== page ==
The best-known of the Frenchmen who fought against the British in the American Revolution, Lafayette, born an aristocrat, arrived in Philadelphia in 1777 at the age of nineteen with a commission as major general. At Brandeywine he served on Washington's staff, beginning a lifelong friendship with the future president. In 1779 he returned to France and persuaded King Louis XVI to send a 6,000 man expeditionary army to aid the colonists. His best showing was at Yorktown in 1781, when he forced the British commander Lord Cornwallis to retreat across Virginia. Returning to France in 1782 he was promoted to brigadier general.
On a much heralded tour of America in 1824, Lafayette, who was now the last surviving general of the Revolution, came to Boston. He was received in Doric Hall, and addressed the General Court from the original House Chamber. Less successful back in France in his later years, however, he was almost tried for treason after the monarchy was overthrown in 1830 for his efforts to suppress radical democrats.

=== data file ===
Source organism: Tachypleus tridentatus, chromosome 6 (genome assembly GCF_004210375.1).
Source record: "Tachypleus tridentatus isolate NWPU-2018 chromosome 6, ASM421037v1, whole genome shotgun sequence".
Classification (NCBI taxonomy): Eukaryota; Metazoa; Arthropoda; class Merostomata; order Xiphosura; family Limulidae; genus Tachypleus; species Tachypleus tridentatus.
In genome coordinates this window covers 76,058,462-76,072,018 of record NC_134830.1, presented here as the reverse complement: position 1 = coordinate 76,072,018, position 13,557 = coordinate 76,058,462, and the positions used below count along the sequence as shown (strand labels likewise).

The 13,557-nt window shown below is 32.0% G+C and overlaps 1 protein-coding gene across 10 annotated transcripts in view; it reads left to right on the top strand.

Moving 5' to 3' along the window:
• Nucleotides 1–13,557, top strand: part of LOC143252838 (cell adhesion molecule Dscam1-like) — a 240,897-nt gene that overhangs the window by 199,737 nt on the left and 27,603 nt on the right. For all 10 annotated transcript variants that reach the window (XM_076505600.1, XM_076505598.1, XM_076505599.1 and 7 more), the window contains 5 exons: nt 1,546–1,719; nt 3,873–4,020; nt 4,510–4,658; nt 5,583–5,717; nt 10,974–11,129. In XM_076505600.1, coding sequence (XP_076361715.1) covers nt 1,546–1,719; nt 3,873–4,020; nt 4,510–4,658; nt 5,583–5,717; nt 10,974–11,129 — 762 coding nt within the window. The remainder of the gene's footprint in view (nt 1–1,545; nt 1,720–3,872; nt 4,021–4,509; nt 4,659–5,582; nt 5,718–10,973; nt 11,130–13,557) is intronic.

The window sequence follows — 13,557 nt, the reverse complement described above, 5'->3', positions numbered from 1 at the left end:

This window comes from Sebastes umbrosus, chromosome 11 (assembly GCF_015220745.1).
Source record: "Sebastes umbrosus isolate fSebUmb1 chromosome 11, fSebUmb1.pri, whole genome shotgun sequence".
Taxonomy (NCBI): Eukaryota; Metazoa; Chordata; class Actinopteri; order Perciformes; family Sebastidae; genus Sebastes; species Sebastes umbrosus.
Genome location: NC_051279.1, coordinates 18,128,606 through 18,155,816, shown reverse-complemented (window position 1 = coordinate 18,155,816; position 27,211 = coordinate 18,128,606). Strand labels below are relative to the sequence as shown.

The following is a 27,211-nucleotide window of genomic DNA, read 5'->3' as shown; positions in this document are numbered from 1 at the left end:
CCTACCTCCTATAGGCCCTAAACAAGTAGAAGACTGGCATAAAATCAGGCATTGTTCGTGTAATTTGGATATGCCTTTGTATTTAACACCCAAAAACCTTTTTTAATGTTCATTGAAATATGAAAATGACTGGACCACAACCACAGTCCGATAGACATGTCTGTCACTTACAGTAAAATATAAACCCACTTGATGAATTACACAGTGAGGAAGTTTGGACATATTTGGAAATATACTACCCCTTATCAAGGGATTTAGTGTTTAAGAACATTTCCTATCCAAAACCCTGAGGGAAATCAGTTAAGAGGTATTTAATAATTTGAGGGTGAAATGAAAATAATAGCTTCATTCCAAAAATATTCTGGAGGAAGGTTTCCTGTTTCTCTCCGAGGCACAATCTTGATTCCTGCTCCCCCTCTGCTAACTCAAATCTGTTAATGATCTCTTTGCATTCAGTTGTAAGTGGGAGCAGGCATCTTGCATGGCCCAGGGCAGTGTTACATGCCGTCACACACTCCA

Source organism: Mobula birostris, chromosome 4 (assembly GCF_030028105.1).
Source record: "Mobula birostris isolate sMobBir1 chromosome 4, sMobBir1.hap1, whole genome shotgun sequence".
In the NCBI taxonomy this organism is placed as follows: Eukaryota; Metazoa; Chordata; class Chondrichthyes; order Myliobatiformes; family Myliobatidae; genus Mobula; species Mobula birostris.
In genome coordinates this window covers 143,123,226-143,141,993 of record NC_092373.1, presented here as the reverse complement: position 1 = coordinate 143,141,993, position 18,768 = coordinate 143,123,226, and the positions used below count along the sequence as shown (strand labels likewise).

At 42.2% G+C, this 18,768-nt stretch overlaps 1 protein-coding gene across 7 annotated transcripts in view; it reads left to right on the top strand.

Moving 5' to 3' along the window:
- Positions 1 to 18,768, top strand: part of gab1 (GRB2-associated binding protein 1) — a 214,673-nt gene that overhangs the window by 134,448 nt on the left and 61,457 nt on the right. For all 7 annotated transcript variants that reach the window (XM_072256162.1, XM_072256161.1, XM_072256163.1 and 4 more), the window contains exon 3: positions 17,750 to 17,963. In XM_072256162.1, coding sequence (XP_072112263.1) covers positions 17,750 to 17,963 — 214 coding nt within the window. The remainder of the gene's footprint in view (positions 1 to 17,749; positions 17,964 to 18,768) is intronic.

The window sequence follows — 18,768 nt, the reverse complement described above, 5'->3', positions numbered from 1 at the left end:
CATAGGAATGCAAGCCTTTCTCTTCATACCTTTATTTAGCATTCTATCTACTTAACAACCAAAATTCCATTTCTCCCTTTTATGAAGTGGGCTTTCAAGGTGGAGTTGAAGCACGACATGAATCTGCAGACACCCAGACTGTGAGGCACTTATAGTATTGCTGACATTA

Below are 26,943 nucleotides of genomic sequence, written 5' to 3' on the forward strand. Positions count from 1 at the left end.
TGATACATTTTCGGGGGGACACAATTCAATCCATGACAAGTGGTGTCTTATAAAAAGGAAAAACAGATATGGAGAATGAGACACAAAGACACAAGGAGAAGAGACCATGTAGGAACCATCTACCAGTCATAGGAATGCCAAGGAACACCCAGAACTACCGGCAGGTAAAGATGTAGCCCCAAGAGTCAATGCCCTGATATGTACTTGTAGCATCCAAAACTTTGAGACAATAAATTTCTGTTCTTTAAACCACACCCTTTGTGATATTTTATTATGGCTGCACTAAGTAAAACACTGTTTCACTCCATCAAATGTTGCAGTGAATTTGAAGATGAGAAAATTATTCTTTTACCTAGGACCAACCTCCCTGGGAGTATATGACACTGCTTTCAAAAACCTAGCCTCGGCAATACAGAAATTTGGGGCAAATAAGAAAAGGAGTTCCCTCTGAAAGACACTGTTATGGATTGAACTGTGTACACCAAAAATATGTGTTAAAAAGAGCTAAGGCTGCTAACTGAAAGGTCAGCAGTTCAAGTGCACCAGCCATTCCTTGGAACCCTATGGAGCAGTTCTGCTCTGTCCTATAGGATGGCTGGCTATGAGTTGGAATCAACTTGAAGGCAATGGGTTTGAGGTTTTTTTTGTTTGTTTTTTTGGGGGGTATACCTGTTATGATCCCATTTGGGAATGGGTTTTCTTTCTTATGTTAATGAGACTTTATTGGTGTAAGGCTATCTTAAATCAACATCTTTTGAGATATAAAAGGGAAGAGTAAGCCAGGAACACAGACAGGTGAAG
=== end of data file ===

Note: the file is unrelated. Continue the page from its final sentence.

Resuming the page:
Horatio Greenough, seeking a commission that would secure his place in the art world, imposed on his friend, author James Fenimore Cooper, in Paris, to obtain permission to model a bust of Lafayette. The general was much in demand, however, and Greenough waited several weeks for the first sittings. The result was several identical busts, carved upon his return to America, including the one at the State House. Toga-draped in the classical tradition, with a hint of the idealization, Greenough has communicated Lafayette's considerable height and physique through the thick neck and broad shoulders crossed by the military sword strap. Yet he has also captured furrowed brow and sagging jowls of the aged general, to reinforce the public's memory of the revered patriot. Similar versions of this bust are at the Museum of Fine Arts and the Pennsylvania Academy of the Fine Arts.
Since 1935 the twentieth day of May is celebrated as Lafayette Memorial Day in Massachusetts. In recognition of his lasting contribution to Franco-American friendship and cooperation, a plaque was installed in Doric Hall in 1992.